finesse

noun
fi·​nesse | \ fə-ˈnes How to pronounce finesse (audio) \

Definition of finesse

 (Entry 1 of 2)

1 : refinement or delicacy of workmanship, structure, or texture trinkets of an extreme finesse— Arnold Rosin
2 : skillful handling of a situation : adroit maneuvering She handled the interviewer's questions with finesse.
3 : the withholding of one's highest card or trump in the hope that a lower card will take the trick because the only opposing higher card is in the hand of an opponent who has already played

finesse

verb
finessed; finessing

Definition of finesse (Entry 2 of 2)

intransitive verb

: to make a finesse in playing cards

transitive verb

1 : to play (a card) in a finesse
2a : to bring about, direct, or manage by adroit maneuvering finesse his way through tight places— Marquis James
b : evade, skirt finesse the hard issues

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Frequently Asked Questions About finesse

What does it mean to finesse something?

If you finesse something, you handle it or do it skillfully and cleverly.

What is the difference between finesse and fineness?

Finesse refers to the skill and cleverness someone shows in the way they deal with a situation or problem. Fineness refers to a thing's quality of being fine—for example, the fineness of print (that is, how small the letters are) or the fineness of one wire in comparison to another (that is, how thin they are).

What are some synonyms of finesse?

Adroitness, cleverness, and dexterity are all synonyms of finesse.

Examples of finesse in a Sentence

Noun She handled the interview questions with finesse. maneuvered his opponent into checkmate with his customary finesse Verb He managed to finesse a deal through bargaining. She is just trying to finesse the issue.
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Recent Examples on the Web: Noun Southern Fishing News is now offering a free online class in finesse fishing for bass, designed primarily for high-school bass clubs but very helpful to anyone who wants to learn this effective tactic. Frank Sargeant, al, "Finesse Fishing Online Class," 13 Jan. 2021 That style was influenced by the austere finesse of Japanese cooking and known, at its extreme, for tiny portions on huge white plates, a caricature in which the Troisgros brothers never indulged. Florence Fabricant, New York Times, "Pierre Troisgros, Renowned French Restaurateur, Dies at 92," 25 Sep. 2020 The Nazis tended to make their argument not by finesse but by scale. Dexter Filkins, The New Yorker, "Inside the U.S. Army’s Warehouse Full of Nazi Art," 4 Jan. 2021 These are complicated dishes that take time, finesse, intuition and care. Lee Ann Kim Community Voices Contributor, San Diego Union-Tribune, "In 2020, sad thoughts about mortality turned into bonding with my mother over her favorite Korean dishes," 24 Dec. 2020 Don’t look for toasty, brioche notes; this is a wine of filigree and finesse. Washington Post, "This savory, silky $14 pinot noir is worth stocking up on," 4 Dec. 2020 Obi Toppin, 6-9, sophomore, Dayton: Can finish with both force and finesse at the rim, with ability to drive and kick, as well, as facilitate. Ira Winderman, sun-sentinel.com, "Heat potentially looking to go deep in NBA draft | Rating the field at power forward," 15 Nov. 2020 Laying your baby hairs properly takes some serious finesse. Kiana Murden, CNN Underscored, "42 gifts that support BIPOC-owned brands this holiday season," 16 Dec. 2020 Good Souls Better Angels is a reflection on this moment with fire and finesse. Andrew Unterberger, Billboard, "The 25 Best Rock Albums of 2020: Staff Picks," 15 Dec. 2020 Recent Examples on the Web: Verb Folklore nevertheless worked for a few reasons: the quality of the writing, the frequent injections of Antonoff’s rock energy, and the strong efforts to finesse Dessner’s sonic wallpaper into cinema. Spencer Kornhaber, The Atlantic, "Taylor Swift Could Use an Editor," 15 Dec. 2020 Horn was pushed out by Time Warner management in 2011, at age 68, to make way for younger leaders, and the next year would find a new act at Disney, which needed his diplomacy skills to finesse its own talent relations after a rocky period. Washington Post, "For the entertainment industry, HBO Max move is causing peak upset," 9 Dec. 2020 In the team’s balanced attack, the 6-foot, 275-pound Lusk dominates with a combination of power and finesse whether run blocking or protecting the quarterback. Katherine Fominykh, baltimoresun.com, "Baltimore-area high school football preview: Season to kick off in abbreviated fashion," 4 Nov. 2020 Leaving statutes vague, however, has been a way for Congress to finesse fights. John Schwartz, New York Times, "By Calling Climate Change ‘Controversial,’ Barrett Created Controversy," 15 Oct. 2020 That said, Audacity doesn't provide the same quality or finesse that a more advanced audio editor, such as Adobe Audition or Hindenburg, does. David Nield, Popular Science, "Why pay for Office and Photoshop when you can get these alternatives for free?," 30 Jan. 2018 So, with the brand-new eighth-gen iPad (starting at $329), Apple continues to finesse it. Jacob Krol, CNN Underscored, "The Eighth-Gen iPad hits a home run with a faster processor and an approachable design," 24 Sep. 2020 Investment firms Three Hills Capital Partners and Apax Partners are also working on a proposal to provide fresh capital to the Italian league and have asked for more time to finesse their late bid, Bloomberg News has reported. David Hellier, Bloomberg.com, "Private Equity Faces Uphill Battle in Italian Soccer Pursuit," 7 Sep. 2020 That’s more time for new offensive coordinator Mike Sanford Jr., to work with Morgan and the other quarterbacks and finesse the offense. Megan Ryan, Star Tribune, "P.J. Fleck says delay of season should improve Gophers' depth," 18 Aug. 2020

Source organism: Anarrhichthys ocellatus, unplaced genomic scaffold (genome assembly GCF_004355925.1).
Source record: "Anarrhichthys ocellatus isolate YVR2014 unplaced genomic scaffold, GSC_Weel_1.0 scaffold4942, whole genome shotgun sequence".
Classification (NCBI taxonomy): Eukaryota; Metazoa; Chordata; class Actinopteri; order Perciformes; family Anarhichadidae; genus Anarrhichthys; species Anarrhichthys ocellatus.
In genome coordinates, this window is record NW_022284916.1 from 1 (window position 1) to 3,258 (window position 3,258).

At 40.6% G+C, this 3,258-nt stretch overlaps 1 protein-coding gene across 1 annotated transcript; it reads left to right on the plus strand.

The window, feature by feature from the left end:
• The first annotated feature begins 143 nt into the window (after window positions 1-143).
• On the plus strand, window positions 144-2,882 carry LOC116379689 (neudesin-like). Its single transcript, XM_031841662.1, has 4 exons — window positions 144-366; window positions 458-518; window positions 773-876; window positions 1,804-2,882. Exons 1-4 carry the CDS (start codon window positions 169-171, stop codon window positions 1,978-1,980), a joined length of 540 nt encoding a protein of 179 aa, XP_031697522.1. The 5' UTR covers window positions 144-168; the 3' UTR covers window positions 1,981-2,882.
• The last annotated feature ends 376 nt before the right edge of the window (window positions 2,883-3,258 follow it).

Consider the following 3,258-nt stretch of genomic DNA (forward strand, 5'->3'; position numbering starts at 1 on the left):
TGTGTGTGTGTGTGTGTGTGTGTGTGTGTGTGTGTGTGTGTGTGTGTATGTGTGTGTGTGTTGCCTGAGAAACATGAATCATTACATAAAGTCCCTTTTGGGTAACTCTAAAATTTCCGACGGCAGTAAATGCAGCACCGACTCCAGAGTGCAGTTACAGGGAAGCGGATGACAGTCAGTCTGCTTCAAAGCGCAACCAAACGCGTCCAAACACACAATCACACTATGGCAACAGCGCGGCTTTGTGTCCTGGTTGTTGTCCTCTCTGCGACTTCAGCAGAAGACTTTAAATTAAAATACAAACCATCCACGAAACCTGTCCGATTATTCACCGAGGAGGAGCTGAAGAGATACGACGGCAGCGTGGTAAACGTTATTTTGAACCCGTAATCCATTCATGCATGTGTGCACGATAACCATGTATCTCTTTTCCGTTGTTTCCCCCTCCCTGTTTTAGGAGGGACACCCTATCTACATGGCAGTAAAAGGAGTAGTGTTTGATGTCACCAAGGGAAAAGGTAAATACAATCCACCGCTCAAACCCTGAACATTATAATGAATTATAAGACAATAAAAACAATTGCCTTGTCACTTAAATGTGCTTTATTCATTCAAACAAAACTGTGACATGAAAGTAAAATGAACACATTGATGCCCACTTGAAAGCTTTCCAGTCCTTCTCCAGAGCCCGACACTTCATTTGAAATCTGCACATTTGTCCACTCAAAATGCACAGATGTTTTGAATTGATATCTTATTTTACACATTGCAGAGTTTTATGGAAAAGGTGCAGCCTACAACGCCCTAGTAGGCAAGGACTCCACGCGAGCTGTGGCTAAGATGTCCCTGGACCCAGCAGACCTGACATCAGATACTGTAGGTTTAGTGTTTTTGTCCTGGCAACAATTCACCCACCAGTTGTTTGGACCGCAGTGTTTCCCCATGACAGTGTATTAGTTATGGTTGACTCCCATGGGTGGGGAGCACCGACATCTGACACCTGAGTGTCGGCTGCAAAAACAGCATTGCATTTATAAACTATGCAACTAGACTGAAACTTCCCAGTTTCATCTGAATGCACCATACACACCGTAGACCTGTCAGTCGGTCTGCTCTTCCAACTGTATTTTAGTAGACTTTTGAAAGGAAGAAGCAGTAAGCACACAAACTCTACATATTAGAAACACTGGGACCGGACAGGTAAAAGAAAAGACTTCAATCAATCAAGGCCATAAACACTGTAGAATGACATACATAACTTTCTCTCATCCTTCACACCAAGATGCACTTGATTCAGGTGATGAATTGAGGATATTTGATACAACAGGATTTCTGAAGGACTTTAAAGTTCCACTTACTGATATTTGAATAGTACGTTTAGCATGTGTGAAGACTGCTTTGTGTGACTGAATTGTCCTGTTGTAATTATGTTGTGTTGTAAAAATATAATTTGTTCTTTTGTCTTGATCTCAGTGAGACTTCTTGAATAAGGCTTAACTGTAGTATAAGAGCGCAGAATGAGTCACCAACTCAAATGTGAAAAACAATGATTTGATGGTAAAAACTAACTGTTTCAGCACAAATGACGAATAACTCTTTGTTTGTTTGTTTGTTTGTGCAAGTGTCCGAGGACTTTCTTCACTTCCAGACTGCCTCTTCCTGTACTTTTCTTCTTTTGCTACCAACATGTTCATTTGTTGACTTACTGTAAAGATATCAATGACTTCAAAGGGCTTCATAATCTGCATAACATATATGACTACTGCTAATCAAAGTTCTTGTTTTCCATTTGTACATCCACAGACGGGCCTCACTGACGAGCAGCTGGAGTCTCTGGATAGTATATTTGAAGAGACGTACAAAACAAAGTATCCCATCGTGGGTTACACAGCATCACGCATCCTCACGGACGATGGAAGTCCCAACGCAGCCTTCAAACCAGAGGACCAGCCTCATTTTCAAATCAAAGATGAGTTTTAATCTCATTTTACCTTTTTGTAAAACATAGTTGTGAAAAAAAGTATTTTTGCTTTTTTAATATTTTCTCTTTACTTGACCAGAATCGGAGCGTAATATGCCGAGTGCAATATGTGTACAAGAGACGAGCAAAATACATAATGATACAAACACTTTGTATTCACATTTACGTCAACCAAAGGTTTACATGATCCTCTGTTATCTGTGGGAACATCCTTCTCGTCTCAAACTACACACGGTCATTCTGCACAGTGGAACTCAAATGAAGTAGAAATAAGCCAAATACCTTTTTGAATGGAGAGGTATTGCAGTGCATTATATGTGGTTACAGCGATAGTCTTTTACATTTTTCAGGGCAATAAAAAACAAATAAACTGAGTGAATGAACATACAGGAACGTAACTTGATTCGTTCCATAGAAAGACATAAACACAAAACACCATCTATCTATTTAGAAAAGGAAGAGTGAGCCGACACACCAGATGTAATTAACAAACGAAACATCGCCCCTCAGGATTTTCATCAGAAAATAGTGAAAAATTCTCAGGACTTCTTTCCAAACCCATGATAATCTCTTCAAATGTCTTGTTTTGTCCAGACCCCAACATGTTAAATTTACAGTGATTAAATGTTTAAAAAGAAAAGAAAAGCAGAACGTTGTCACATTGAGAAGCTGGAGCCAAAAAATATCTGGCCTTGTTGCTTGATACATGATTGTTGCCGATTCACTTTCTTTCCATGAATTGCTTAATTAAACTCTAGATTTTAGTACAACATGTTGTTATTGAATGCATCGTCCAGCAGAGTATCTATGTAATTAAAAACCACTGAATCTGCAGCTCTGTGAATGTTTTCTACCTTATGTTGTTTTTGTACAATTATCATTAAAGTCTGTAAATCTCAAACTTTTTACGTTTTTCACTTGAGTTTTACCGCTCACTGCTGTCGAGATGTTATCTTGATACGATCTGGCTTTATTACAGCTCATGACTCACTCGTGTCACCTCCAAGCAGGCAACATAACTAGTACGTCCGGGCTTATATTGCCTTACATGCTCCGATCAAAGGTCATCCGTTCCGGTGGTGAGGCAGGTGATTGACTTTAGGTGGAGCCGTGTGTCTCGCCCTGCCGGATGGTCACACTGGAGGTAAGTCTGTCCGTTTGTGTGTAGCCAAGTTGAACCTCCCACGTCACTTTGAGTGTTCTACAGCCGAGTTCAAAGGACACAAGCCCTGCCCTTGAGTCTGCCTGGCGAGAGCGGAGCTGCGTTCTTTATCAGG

These example sentences are selected automatically from various online news sources to reflect current usage of the word 'finesse.' Views expressed in the examples do not represent the opinion of Merriam-Webster or its editors. Send us feedback.

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First Known Use of finesse

Noun

15th century, in the meaning defined at sense 1

Verb

1742, in the meaning defined at intransitive sense

History and Etymology for finesse

Noun

Middle English, "fineness," borrowed from Middle French, "fineness, subtlety, ruse, trick," from fin fine entry 1 + -esse, suffix forming abstract nouns from adjectives, going back to Latin -itia (with phonetic development as if from -icia) — more at -ice

Verb

derivative of finesse entry 1

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Time Traveler for finesse

Time Traveler

The first known use of finesse was in the 15th century

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Statistics for finesse

Last Updated

20 Jan 2021

Cite this Entry

“Finesse.” Merriam-Webster.com Dictionary, Merriam-Webster, https://www.merriam-webster.com/dictionary/finesse. Accessed 21 Jan. 2021.

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More Definitions for finesse

finesse

noun
How to pronounce finesse (audio)

English Language Learners Definition of finesse

 (Entry 1 of 2)

: skill and cleverness that is shown in the way someone deals with a situation, problem, etc.

finesse

verb

English Language Learners Definition of finesse (Entry 2 of 2)

: to handle, deal with, or do (something) in an indirect and skillful or clever way

More from Merriam-Webster on finesse

Thesaurus: All synonyms and antonyms for finesse

Nglish: Translation of finesse for Spanish Speakers

Comments on finesse